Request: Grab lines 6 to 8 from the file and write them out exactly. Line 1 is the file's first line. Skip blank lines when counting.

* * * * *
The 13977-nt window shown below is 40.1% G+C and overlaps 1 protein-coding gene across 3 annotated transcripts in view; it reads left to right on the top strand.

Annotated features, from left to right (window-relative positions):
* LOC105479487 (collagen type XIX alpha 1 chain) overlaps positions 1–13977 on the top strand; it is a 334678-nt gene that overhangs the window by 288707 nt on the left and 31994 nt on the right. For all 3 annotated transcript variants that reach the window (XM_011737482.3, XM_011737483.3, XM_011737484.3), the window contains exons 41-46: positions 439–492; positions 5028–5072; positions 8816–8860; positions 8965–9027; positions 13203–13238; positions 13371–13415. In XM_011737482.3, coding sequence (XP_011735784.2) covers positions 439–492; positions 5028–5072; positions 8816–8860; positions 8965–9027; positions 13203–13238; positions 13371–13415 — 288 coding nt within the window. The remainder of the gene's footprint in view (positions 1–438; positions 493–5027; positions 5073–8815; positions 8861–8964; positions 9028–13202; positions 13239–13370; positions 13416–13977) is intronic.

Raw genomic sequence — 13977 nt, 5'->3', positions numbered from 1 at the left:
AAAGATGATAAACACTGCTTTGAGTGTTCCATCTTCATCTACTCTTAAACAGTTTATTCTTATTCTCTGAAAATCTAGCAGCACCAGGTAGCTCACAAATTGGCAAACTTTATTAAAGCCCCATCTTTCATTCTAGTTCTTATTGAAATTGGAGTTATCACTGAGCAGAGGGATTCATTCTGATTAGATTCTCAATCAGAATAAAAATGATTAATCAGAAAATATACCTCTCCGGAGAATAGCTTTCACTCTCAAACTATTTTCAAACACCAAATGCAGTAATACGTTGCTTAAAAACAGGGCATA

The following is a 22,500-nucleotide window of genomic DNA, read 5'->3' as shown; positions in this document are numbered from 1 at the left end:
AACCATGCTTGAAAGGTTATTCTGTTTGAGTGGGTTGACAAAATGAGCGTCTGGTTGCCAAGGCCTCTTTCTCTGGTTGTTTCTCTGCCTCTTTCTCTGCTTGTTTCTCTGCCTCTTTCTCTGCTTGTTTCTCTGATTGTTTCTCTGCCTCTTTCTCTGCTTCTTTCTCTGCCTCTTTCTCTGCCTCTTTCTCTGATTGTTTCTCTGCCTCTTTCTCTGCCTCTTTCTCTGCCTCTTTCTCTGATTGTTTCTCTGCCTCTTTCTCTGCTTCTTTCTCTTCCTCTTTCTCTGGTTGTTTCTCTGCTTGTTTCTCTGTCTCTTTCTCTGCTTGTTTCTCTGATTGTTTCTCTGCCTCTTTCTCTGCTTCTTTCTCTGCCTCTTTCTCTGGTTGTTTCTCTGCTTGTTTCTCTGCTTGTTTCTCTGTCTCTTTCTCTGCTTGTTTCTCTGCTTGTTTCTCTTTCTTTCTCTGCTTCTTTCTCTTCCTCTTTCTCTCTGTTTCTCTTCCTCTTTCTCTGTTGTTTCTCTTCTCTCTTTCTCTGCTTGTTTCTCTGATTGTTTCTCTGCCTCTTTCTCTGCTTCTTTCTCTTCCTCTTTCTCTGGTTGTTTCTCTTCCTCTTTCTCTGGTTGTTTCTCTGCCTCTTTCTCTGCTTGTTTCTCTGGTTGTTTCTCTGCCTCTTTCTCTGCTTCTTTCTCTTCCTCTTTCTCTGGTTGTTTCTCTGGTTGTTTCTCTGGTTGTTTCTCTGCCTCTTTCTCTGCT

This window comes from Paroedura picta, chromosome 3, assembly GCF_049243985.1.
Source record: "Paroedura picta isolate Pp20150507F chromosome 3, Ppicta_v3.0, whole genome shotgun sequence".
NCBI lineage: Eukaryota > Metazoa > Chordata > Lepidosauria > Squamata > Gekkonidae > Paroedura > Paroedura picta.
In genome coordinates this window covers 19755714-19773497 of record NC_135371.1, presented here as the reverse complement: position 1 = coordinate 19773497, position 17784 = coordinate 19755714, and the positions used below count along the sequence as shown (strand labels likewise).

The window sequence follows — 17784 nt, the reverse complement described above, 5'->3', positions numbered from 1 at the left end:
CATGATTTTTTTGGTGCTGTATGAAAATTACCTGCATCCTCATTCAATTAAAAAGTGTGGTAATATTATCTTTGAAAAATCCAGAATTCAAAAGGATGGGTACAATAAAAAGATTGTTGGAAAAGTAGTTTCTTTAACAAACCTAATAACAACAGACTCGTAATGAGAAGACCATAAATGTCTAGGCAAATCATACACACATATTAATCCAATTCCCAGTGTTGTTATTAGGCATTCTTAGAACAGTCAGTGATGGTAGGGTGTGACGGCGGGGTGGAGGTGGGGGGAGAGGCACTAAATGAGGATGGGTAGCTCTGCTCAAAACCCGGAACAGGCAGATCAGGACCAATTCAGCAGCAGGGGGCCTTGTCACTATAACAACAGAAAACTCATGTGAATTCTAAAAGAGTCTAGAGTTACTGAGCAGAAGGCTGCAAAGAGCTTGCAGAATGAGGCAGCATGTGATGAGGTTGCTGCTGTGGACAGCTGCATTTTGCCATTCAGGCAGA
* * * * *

The following is a 22,500-nucleotide window of genomic DNA, read 5'->3' as shown; positions in this document are numbered from 1 at the left end:
AACCATGCTTGAAAGGTTATTCTGTTTGAGTGGGTTGACAAAATGAGCGTCTGGTTGCCAAGGCCTCTTTCTCTGGTTGTTTCTCTGCCTCTTTCTCTGCTTGTTTCTCTGCCTCTTTCTCTGCTTGTTTCTCTGATTGTTTCTCTGCCTCTTTCTCTGCTTCTTTCTCTGCCTCTTTCTCTGCCTCTTTCTCTGATTGTTTCTCTGCCTCTTTCTCTGCCTCTTTCTCTGCCTCTTTCTCTGATTGTTTCTCTGCCTCTTTCTCTGCTTCTTTCTCTTCCTCTTTCTCTGGTTGTTTCTCTGCTTGTTTCTCTGTCTCTTTCTCTGCTTGTTTCTCTGATTGTTTCTCTGCCTCTTTCTCTGCTTCTTTCTCTGCCTCTTTCTCTGGTTGTTTCTCTGCTTGTTTCTCTGCTTGTTTCTCTGTCTCTTTCTCTGCTTGTTTCTCTGCTTGTTTCTCTTTCTTTCTCTGCTTCTTTCTCTTCCTCTTTCTCTCTGTTTCTCTTCCTCTTTCTCTGTTGTTTCTCTTCTCTCTTTCTCTGCTTGTTTCTCTGATTGTTTCTCTGCCTCTTTCTCTGCTTCTTTCTCTTCCTCTTTCTCTGGTTGTTTCTCTTCCTCTTTCTCTGGTTGTTTCTCTGCCTCTTTCTCTGCTTGTTTCTCTGGTTGTTTCTCTGCCTCTTTCTCTGCTTCTTTCTCTTCCTCTTTCTCTGGTTGTTTCTCTGGTTGTTTCTCTGGTTGTTTCTCTGCCTCTTTCTCTGCT

This window comes from Paroedura picta, chromosome 3, assembly GCF_049243985.1.